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In the News: Breaking The Silence

Photo via CUHCC

According to the Community-University Health Care Center (CUHCC), Latin-American women face a high probability of being victims of domestic violence and sexual abuse at some point in their lifetime. In attempt to help lower the probability, CUHCC started a program here at the University of Minnesota, called “Breaking The Silence.”

The “Breaking The Silence” program was created with the purpose to empower Latino women to prevent domestic and sexual violence in their personal lives and communities.

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In the News: University of Minnesota doctor discusses America’s sleep problems

Image courtesy Flickr user Flood G.

Oftentimes when people think of the consequences of poor sleep they think crabbiness and irritability. While those are two outcomes of poor sleep, there are many more serious consequences that can occur.

According to the National Sleep Foundation, more than 41,000 Americans are injured or killed in car crashes caused by drowsy drivers. The amount is second to alcohol-related accidents. As stated in the same report, roughly 62 percent of Americans report having trouble falling asleep more than a few nights per week.

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In the News: Bruce Jenner’s Gender Transition

Photo courtesy Flickr user Mike Mozart

Bruce Jenner has been in the media lately regarding his gender transition. Jenner’s decision has sparked a national conversation regarding the treatment of those identifying as transgender.

Earlier this month, Eli Coleman, Ph.D., director of the Program in Human Sexuality and professor and Chair in Sexual Health spoke with Esme Murphy on WCCO Radio to discuss gender transition and the stigma people face when coming out as transgender.

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In the News: More Americans using integrative therapies

Photo: CC, Seattle Yoga News, https://flic.kr/p/ovoYgo

More Americans are practicing mind-body therapies, a recent survey from the  National Institutes of Health (NIH) revealed.

The survey compared data on integrative therapy use in the U.S., compiled from surveys taken in 2002, 2007 and 2012. By 2012, the number of adults practicing yoga, tai chi or qigong doubled, reaching 10 percent of the American adult population. Use of massage therapy and meditation grew, too.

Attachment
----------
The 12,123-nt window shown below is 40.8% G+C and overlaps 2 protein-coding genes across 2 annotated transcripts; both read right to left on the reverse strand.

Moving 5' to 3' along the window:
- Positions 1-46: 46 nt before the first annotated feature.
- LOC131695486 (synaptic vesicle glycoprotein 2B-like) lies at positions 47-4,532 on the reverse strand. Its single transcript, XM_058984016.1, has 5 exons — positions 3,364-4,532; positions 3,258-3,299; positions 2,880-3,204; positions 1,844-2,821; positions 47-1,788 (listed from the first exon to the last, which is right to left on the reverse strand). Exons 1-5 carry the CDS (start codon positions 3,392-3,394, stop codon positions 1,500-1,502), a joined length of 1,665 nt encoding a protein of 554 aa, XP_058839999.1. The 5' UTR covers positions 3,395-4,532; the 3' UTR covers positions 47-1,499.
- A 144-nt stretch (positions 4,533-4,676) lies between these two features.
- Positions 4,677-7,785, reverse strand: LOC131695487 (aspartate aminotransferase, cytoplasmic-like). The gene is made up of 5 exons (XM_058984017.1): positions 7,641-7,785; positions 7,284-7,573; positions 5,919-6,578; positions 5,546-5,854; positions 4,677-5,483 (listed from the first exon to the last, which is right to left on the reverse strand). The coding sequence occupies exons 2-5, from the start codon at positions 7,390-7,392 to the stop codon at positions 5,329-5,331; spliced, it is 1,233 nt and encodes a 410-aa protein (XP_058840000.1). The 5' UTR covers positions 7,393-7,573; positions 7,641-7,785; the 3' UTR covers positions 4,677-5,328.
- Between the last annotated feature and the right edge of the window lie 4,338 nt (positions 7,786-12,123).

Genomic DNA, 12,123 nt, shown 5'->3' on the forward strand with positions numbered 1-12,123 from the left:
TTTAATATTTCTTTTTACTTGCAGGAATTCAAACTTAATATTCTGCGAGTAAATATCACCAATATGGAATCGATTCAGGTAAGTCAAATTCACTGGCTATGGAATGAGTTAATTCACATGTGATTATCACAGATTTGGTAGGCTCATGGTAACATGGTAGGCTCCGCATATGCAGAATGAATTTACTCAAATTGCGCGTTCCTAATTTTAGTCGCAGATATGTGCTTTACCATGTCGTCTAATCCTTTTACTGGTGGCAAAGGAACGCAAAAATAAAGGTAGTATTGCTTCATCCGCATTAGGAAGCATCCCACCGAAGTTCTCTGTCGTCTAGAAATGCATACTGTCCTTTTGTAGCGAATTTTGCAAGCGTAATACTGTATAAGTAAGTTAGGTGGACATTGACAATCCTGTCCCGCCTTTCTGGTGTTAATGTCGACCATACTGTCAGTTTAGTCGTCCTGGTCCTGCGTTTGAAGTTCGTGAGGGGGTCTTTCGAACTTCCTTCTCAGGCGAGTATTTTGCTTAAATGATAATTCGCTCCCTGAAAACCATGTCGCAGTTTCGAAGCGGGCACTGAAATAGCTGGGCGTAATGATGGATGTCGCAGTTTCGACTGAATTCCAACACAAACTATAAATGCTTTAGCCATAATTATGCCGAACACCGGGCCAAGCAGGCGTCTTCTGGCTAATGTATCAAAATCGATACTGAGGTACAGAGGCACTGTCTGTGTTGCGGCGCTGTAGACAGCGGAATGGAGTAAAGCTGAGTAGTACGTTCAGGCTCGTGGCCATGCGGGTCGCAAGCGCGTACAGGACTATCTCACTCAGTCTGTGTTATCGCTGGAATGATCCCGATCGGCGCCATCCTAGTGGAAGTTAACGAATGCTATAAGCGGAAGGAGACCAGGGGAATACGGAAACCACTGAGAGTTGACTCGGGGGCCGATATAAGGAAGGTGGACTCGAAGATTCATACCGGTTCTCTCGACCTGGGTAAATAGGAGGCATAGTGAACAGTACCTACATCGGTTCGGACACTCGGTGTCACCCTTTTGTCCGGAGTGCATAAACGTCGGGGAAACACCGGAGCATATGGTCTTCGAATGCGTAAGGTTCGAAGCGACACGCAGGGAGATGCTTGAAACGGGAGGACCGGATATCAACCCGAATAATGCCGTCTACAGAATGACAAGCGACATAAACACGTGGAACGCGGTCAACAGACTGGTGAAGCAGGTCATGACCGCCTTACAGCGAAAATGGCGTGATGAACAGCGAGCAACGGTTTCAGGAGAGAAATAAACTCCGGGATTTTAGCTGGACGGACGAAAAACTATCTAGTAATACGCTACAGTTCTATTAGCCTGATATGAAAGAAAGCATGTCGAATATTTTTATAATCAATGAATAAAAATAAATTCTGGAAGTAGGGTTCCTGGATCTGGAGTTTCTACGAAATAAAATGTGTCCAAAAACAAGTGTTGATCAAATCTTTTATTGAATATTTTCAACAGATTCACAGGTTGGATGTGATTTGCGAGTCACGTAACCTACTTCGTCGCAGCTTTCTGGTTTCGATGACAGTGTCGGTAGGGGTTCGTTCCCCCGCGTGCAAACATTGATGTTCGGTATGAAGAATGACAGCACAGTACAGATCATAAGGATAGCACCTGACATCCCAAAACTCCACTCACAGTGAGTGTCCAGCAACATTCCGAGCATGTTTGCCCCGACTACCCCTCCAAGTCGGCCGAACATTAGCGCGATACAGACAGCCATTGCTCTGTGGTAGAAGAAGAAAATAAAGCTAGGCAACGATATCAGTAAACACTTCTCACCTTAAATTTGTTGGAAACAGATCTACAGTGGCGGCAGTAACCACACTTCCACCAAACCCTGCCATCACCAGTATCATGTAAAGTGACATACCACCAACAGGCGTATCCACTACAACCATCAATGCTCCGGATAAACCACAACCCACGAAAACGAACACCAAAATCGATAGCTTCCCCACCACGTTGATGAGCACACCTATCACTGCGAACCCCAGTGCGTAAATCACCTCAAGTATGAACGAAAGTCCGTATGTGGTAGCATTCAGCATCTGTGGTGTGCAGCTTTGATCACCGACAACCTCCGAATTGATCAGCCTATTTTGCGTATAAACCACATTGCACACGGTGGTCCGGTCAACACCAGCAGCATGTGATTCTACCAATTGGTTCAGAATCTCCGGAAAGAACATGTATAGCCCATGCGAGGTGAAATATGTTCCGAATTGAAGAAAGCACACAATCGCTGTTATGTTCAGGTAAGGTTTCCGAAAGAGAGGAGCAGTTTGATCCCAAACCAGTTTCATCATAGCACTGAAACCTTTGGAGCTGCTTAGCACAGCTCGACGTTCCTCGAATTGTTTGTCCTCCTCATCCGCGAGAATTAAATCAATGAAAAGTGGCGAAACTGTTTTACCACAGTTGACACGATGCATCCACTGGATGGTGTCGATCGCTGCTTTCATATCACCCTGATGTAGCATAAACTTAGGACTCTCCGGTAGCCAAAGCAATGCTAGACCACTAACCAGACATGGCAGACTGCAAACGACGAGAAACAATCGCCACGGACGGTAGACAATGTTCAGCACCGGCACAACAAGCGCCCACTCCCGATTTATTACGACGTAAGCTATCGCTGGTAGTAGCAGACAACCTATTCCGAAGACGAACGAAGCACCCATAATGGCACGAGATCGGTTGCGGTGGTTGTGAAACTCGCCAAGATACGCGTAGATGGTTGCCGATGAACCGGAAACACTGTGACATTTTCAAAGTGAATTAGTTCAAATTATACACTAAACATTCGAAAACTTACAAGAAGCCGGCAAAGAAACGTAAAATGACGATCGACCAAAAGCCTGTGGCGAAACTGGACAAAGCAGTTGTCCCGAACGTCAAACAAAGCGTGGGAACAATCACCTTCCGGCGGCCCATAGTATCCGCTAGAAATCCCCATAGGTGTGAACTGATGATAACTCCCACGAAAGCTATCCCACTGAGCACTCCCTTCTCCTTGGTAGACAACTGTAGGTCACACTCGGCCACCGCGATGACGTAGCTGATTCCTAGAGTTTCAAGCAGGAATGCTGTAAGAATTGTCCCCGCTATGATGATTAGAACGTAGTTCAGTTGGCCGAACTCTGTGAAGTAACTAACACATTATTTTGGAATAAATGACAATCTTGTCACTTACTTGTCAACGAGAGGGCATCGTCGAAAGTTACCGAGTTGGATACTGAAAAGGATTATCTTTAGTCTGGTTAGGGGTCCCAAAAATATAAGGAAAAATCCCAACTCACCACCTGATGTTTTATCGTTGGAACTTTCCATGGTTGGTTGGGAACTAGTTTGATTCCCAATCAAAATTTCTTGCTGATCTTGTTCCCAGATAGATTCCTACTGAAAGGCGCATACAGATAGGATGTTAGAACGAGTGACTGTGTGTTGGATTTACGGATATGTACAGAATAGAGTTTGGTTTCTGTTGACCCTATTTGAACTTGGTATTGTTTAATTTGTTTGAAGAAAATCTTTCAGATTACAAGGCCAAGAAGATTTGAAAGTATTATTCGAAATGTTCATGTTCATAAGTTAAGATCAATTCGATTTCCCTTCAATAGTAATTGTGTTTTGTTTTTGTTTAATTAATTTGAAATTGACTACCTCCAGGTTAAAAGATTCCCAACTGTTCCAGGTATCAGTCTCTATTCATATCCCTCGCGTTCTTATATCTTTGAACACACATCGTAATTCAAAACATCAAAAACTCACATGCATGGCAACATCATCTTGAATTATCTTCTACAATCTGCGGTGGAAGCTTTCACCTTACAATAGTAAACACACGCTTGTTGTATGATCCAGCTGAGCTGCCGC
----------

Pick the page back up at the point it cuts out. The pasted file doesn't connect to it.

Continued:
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In the News: Ebola vaccine needs fast track

Photo: from CDC Global via Flickr

According to a recent Star Tribune article, “More than 23,000 people suffered suspected infections and more than 14,000 died in the current Ebola outbreak, but the number of new cases has slowed in recent weeks.” Although Ebola may be slowing down in the headlines, the epidemic is far from over. Experts suggest health officials shouldn’t be drawing back on testing and creating vaccines for this highly deadly virus.

Michael Osterholm, Ph.D., M.P.H., an infectious disease expert and director of the University of Minnesota’s Center for Infectious Disease Research and Policy (CIDRAP), told the Star Tribune that “waiting for another global scare to ramp up vaccine efforts won’t work.” Osterholm, joined by 25 other international leaders in infectious disease, also known as “Team B,” are advocating for a pace of vaccine development that would be considered the fastest in human history.

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California measles outbreak reiterates importance of vaccines

Photo courtesy Flickr user Dave Haygarth

As of this morning, there are 59 confirmed cases of measles tied to the Disneyland outbreak according to NPR.

The issue does not reside in the park itself, or any other public place for that matter. Measles is one of the deadliest of all childhood rash/fever illnesses, and the disease spreads very easily. However, measles is extremely preventable with vaccination. The CDC even declared that measles was eradicated in the United States back in 2000, attributed to a “highly effective vaccination program and a strong public health system for detecting and responding to measles cases and outbreaks.”

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